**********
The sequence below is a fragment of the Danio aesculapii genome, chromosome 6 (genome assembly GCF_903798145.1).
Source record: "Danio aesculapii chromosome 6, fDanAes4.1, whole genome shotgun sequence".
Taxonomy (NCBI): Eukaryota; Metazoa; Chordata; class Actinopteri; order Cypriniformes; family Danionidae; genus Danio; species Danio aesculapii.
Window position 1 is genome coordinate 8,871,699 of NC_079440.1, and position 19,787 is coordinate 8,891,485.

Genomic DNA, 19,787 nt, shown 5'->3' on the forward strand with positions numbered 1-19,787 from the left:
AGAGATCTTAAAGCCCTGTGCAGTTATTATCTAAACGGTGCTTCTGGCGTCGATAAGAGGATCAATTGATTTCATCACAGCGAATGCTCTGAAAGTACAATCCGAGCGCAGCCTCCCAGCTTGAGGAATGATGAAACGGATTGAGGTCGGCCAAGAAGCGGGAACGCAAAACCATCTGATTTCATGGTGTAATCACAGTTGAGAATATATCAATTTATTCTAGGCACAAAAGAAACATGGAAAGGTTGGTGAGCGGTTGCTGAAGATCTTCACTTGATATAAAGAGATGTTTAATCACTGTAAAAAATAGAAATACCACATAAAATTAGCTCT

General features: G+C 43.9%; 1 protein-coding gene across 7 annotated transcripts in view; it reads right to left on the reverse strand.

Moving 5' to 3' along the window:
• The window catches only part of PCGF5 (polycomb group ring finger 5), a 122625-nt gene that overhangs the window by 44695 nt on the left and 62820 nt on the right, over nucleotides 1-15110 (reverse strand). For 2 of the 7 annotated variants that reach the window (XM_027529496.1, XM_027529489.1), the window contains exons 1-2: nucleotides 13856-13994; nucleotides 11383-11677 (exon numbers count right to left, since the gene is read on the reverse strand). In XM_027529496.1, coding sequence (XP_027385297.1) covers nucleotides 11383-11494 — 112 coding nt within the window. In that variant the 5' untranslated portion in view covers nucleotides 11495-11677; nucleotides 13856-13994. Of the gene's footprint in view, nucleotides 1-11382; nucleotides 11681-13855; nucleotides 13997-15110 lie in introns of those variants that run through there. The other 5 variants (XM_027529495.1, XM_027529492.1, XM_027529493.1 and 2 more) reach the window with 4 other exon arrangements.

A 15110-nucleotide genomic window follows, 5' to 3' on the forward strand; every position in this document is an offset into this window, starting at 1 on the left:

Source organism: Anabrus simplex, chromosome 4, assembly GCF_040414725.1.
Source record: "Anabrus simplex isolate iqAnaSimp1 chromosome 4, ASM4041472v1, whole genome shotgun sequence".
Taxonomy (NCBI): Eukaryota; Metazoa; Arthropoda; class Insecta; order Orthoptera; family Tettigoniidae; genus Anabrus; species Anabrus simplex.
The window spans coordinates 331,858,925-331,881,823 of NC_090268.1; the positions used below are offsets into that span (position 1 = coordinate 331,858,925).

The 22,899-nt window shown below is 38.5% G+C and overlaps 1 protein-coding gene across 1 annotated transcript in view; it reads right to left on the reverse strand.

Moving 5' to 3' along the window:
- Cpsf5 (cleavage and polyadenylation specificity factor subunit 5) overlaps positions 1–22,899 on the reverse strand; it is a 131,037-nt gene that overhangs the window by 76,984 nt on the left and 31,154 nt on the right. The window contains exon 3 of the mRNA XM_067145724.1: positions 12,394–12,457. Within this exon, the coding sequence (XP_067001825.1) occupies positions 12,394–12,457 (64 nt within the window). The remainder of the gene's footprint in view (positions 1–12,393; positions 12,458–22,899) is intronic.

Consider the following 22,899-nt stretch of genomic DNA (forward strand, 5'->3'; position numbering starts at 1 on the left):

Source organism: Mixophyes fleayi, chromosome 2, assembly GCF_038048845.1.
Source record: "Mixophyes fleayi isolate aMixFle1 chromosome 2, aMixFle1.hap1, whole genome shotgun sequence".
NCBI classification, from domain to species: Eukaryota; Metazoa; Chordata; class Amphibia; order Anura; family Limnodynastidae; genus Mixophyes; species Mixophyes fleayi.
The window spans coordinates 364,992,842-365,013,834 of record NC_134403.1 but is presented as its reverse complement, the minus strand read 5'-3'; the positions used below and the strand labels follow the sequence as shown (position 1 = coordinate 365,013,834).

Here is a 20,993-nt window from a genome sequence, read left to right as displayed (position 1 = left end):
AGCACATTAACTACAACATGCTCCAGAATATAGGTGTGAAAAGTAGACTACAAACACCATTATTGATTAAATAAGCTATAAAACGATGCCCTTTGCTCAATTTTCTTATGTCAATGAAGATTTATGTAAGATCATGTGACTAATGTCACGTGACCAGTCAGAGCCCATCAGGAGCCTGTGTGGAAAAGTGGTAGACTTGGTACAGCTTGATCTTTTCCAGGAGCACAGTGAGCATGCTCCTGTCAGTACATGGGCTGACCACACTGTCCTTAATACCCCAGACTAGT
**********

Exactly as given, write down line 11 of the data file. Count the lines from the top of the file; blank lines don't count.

Source organism: Anabrus simplex, chromosome 4, assembly GCF_040414725.1.